Wresting with the doctrine of the Trinity: The more I looked at these sayings, the more impossible it became for me to reconcile the notion of the Trinity with that which seemed most authentic to me in the Gospels. I found myself face-to-face with some very difficult questions. Where in the Gospels did Jesus use the word “Trinity”? If Jesus was God, as the doctrine of the Trinity claims, why did he worship God? And, if Jesus was God, why in the world would he say something like the following? “Why callest thou me good? There is none good but one, that is, God.” (Mark, 10:18) Did he somehow forget that he himself was God when he said this?

The Holy Qur’an: In November of 2002, I began to read a translation of the Qur’an. I had never read an English translation of the entire text of the Qur’an before. I had only read summaries of the Qur’an written by non-Muslims. (And very misleading summaries at that.)
Words do not adequately describe the extraordinary effect that this book had on me. Suffice to say that the very same magnetism that had drawn me to the Gospels at the age of 11 was present in a new and deeply imperative form. This book was telling me, just as I could tell Jesus had been telling me, about matters of ultimate concern. The Qur’an was offering authoritative guidance and compelling responses to the questions I had been asking for years about the Gospels.
“It is not (possible) for any human being to whom God has given the Book and wisdom and prophethood to say to the people: ‘Be my worshippers rather than God’s.’ On the contrary, (he would say): ‘Be devoted worshippers of your Lord, because you are teaching the Book and you are studying it.’ Nor would he order you to take angels and prophets for lords. Would he order you to disbelieve after you have submitted to God’s will?” (Qur’an, 3:79-80)
The Qur’an drew me to its message because it so powerfully confirmed the sayings of Jesus that I felt in my heart had to be authentic. Below, you will find just a few examples of the parallels that made my heart pliant to the worship of God. Each Gospel verse comes from the reconstructed text known as Q, a text that today’s scholars believe represents the earliest surviving strata of the teachings of the Messiah. Note how close this material is to the Qur’anic message.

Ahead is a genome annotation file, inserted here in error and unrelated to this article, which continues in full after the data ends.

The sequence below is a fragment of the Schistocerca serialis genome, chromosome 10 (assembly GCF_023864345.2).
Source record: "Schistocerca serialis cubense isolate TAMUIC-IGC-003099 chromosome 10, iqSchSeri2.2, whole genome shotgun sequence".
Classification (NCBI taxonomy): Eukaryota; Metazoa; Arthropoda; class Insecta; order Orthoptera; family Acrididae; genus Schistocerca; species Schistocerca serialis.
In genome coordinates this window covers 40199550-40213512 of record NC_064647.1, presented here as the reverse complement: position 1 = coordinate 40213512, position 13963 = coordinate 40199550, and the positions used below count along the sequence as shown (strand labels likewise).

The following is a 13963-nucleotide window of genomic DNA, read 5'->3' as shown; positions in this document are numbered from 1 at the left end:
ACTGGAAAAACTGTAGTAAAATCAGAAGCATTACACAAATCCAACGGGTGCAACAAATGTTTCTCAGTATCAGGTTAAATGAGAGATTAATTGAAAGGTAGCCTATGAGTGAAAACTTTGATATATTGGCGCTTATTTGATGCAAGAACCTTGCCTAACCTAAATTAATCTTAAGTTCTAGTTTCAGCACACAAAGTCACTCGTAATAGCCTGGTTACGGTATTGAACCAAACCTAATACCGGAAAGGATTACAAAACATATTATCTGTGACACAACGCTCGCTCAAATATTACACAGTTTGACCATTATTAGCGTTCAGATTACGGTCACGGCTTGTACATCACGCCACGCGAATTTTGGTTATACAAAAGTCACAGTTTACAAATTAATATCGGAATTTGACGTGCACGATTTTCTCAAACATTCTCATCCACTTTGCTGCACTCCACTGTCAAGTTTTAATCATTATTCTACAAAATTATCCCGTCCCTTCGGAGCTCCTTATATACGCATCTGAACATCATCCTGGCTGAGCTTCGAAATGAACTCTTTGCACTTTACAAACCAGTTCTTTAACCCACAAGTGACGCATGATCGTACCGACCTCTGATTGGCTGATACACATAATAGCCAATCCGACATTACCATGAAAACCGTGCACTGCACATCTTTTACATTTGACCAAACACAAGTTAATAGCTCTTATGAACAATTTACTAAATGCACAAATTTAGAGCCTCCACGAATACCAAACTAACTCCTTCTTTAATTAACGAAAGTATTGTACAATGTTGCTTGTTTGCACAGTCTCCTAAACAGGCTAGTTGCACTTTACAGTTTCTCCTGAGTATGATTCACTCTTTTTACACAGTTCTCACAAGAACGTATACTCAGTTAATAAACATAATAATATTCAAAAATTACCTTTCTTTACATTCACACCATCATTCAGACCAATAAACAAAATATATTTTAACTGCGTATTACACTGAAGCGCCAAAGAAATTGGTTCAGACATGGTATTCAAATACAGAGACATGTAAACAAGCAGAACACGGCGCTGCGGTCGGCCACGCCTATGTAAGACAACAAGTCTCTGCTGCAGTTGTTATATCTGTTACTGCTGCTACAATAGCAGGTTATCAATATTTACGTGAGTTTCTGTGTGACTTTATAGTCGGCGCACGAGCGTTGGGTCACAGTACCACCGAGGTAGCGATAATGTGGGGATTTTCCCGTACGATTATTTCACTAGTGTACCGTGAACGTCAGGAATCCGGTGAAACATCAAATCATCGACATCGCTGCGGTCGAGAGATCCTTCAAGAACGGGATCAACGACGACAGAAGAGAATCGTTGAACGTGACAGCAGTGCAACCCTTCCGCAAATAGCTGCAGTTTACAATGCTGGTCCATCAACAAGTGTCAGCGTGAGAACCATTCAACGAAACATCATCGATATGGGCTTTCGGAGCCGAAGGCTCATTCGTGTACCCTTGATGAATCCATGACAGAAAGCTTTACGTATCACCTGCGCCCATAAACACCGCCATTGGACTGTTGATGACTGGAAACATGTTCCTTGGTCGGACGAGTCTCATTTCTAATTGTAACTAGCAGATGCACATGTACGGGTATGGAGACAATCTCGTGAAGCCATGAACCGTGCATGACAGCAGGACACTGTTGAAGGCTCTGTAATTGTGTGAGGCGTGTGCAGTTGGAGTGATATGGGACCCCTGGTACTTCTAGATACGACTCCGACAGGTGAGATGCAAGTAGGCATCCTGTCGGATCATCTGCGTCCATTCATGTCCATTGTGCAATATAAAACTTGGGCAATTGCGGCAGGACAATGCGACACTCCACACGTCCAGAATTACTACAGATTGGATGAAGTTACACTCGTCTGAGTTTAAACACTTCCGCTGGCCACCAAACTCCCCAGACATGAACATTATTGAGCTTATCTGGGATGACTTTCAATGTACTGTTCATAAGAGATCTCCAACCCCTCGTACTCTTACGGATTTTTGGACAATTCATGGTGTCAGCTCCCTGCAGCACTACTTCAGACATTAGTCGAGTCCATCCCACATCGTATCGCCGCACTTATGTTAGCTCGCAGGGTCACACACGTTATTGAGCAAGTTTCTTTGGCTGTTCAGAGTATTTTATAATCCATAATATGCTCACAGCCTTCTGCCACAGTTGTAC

On monotheism: In Q, Jesus endorses a rigorous monotheism. “Get thee behind me, Satan: For it is written, ‘Thou shalt worship the Lord thy God, and him only shalt thou serve.’” (Luke, 4:8) Compare: “Children of Adam, did We not command you not to worship Satan? He was your sworn enemy. Did We not command you to worship Me and tell you that this is the straight path?” (Qur’an, 36:60-61)

On Aqaba: Q identifies a right path that is often difficult, a path that unbelievers will choose not to follow. “Enter ye in through the narrow gate. For wide is the gate, and broad is the way that leadeth to destruction and many there are who go in there. Narrow is the gate, and narrow is the way, which leadeth unto life, and few there be that find it.” (Matthew, 7:13-14) Compare: “The worldly life is made to seem attractive to the disbelievers who scoff at the faithful, but the pious, in the life Hereafter, will have a position far above them…” (Qur’an, 2:212)

On Taqwa: Q warns us to fear only the judgment of God. “And I say unto you, my friends, Be not afraid of them that kill the body, and after that have no more that they can do. But I will forewarn you whom ye shall fear. Fear Him, which after He hath killed, hath the power to cast into Hell. Yea, I say unto you, fear Him!” (Luke, 12:4-5) Compare: “To Him belongs all that is in the heavens and the earth. God’s retribution is severe. Should you then have fear of anyone other than God?” (Qur’an, 16:52)

Earthly life: In Q, Jesus warns humanity plainly that earthly advantages and pleasures should not be the goal of our lives: “Woe unto you that are rich! For you have received your consolation. Woe unto you who are full! You shall be hungry. Woe unto you who laugh now! You shall weep and mourn.” (Luke, 6:24) Compare: “The desire to have increase of worldly gains has preoccupied you so much (that you have neglected the obligation of remembering God) – until you come to your graves! You shall know. You shall certainly know (about the consequences of your deeds.) You will certainly have the knowledge of your deeds beyond all doubt. You will be shown hell, and you will see it with your own eyes. Then, on that day, you shall be questioned about the bounties (of God).” (Qur’an, 102:1-8)

Crucifixion: We are left then with an amazing early Gospel, a Gospel that (non-Muslim) scholars believe is historically closest to Jesus, a Gospel that has the following characteristics: Agreement with the Qur’an’s uncompromising message of God’s Oneness; agreement with the Qur’an’s message of an afterlife of salvation or hellfire ... based on our earthly deeds; agreement with the Qur’an’s warning not to be misled by dunya, the attractions and pleasures of worldly life. A complete absence of any reference to Christ’s death on the cross, resurrection, or sacrifice for humanity! This is the Gospel that today’s most advanced non-Muslim scholars have identified for us ... and this Gospel is pointing us, if only we will listen to it, in precisely the same direction as the Qur’an! I became a Muslim on March 20, 2003. It became obvious to me that I had to share this message with as many thoughtful Christians as I could.
Concluded